If the United Nations ever had to choose an official vehicle for chauffeuring its dignitaries around, it might well be the Navajo, Mazda's new sport utility vehicle.
The 1991 Navajo shows what a melting pot the light truck industry has become. It is really a rebadged version of Ford's new Explorer, which is designed and built in the United States. But it has an engine made in Germany and is sold by a Japanese carmaker - after being branded with an American Indian name.The four-wheel-drive Navajo also marks Mazda's first foray off the road and into the tangled brush of the sport utility market, which has attracted an unprecedented number of would-be carbuyers in recent years.
Both the Navajo and Explorer roll off Ford's Louisville, Ky., assembly line with identical bodies, interiors and underpinnings. They are distinguished only by different nameplates and grillework.
The Navajo comes in a two-door version only, while the Explorer comes in a four-door model as well, where much of the gain in the "passenger truck" market has been.
Mazda insists it decided against a four-door Navajo because it "would not be in keeping with the company's image as a sporty division." It also says such a vehicle might steal sales from its MPV minivan, which is offered with all-wheel-drive as an option.
The Mazda Navajo has a wide range of features included in its $17,835 base price: AM-FM stereo, power windows, mirrors and door locks and anti-lock drum brakes in the rear. Also standard is a transfer case that allows one to engage four-wheel-drive with a touch of a button.
Two extra-cost "option groups" are offered, although some items can be ordered separately. The "Premium" package ($1,225) adds air conditioning, glass sun roof, speed control and larger all-terrain tires. The "Leather" package ($3,110) includes all those items plus leather seats, a 4-speed automatic transmission, roof rack and a towing package.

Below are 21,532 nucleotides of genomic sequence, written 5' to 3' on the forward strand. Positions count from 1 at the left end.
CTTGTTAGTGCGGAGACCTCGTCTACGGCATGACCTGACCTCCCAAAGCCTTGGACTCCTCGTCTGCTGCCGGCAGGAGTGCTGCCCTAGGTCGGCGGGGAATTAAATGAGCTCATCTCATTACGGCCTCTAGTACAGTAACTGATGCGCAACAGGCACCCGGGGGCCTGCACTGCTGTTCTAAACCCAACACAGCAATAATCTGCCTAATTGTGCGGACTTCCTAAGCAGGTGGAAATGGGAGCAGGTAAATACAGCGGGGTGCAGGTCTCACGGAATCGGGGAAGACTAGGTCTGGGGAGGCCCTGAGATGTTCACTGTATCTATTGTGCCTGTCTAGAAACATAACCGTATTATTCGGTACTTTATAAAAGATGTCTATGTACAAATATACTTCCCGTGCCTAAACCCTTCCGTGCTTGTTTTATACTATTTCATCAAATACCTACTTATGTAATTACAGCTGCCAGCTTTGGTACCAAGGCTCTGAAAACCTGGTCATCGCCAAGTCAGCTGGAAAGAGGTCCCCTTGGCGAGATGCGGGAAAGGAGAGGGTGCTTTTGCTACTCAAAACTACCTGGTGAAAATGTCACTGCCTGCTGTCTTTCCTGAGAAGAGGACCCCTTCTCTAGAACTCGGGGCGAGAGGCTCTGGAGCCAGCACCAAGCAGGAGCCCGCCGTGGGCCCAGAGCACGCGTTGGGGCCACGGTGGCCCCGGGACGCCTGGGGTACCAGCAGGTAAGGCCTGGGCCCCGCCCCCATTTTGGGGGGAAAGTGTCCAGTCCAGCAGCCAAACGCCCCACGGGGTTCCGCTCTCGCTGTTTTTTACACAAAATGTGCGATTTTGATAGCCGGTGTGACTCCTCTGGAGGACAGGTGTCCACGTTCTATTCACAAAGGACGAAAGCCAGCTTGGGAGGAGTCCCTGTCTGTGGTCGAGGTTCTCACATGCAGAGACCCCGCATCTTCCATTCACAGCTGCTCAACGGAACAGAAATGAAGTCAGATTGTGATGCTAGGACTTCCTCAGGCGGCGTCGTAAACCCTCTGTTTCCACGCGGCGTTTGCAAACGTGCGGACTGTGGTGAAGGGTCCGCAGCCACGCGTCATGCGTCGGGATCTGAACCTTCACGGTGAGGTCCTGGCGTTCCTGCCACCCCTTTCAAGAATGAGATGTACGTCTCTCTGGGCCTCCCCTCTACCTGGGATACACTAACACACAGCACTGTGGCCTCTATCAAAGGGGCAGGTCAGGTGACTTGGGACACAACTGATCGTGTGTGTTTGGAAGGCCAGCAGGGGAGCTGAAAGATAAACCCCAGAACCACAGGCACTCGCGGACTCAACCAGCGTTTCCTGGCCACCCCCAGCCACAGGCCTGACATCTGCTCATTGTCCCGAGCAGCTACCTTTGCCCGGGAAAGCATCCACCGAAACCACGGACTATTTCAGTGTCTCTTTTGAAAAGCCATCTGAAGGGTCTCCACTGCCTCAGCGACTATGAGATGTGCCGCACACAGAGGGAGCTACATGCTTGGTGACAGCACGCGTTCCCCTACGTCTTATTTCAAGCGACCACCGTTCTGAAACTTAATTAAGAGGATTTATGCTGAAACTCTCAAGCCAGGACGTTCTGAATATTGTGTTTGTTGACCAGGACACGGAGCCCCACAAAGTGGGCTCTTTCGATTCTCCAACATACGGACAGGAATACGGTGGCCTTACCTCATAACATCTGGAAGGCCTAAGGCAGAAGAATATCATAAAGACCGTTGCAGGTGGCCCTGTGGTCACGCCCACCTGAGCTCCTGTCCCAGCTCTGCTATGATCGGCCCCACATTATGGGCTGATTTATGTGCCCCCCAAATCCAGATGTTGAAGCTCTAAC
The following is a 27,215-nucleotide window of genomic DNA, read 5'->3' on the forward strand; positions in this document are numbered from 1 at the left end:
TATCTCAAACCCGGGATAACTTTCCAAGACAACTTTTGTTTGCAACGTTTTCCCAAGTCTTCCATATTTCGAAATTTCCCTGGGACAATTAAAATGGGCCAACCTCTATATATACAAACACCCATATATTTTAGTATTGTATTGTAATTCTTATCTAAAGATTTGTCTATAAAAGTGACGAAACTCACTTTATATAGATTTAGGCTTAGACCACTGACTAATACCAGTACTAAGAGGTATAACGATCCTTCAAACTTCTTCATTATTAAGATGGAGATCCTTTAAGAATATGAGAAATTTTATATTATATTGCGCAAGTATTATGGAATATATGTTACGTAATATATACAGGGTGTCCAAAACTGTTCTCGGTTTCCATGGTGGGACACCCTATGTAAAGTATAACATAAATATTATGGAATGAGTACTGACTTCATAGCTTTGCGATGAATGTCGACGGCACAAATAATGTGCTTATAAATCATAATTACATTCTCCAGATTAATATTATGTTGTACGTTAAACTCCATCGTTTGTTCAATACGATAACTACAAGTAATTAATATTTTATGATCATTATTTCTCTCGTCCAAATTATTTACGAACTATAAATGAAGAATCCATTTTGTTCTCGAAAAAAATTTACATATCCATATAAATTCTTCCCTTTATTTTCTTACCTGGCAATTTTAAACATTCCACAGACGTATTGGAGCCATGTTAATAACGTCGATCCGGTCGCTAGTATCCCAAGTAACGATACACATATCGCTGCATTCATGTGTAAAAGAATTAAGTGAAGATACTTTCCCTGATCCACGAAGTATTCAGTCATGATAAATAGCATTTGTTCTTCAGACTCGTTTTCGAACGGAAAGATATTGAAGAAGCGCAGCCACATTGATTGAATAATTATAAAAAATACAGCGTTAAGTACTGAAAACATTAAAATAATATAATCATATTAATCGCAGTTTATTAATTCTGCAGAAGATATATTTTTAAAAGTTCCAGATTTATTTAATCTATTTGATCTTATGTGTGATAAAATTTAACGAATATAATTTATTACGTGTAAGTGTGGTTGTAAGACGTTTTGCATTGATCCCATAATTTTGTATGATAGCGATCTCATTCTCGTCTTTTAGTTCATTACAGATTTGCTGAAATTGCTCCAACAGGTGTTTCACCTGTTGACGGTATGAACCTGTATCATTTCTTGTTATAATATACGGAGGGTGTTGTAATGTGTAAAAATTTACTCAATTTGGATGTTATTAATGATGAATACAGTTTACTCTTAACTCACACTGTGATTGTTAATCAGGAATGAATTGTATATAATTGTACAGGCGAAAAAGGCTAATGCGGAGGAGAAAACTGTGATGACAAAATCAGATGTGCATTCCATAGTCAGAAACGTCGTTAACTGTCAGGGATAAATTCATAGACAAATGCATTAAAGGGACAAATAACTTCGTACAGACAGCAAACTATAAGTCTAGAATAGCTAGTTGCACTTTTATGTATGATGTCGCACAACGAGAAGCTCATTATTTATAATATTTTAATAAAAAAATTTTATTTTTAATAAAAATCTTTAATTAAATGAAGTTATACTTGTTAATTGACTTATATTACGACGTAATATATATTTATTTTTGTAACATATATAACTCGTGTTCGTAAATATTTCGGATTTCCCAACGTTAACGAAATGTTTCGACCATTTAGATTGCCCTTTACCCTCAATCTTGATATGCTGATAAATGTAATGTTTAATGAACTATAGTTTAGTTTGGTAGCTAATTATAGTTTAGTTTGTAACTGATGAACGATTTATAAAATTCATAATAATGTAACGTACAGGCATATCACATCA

Driven for this review was a Navajo fitted with the second package, plus an "LX" trim package that added $350. It cost $21,750 as tested, including a $455 destination fee.
A similarly equipped Ford Explorer was estimated by Ford to cost $22,406.
As mentioned, the Navajo is a virtual clone of the Explorer both inside and out. That is by no means bad, since the Explorer is considered to be at the head of its class in many categories.
Its 4.0 liter V6 engine, for instance, is capable under all conditions and delivers ample acceleration despite the Navajo's 3,886-pound weight. It is essentially a bored-out version of Ford's 2.9 liter V6, with horsepower raised to 155 at 4,200 rpm and torque increased to 220 foot-pounds at 2,400 rpm.
Fuel economy with the standard 5-speed gearbox is only 15 city/20 mpg highway; 16/20 with the automatic. This alone means buyers should seriously evaluate their needs for such a vehicle.
Its dashboard houses a complete array of legible analog gauges. All controls are sensibly arranged except for the Ford-designed wiper stalk, which has the "off" position between the delay settings and normal speeds.
There is ample head and leg room throughout, and all seats are comfortable yet supportive. The rear seats fold forward independently, increasing cargo space to nearly 70 cubic feet.
The Navajo's 102.1-inch wheelbase gives it a well insulated and stable highway ride, but it is not nearly as smooth as a four-door Explorer evaluated last year, which has a 10-inch longer wheelbase.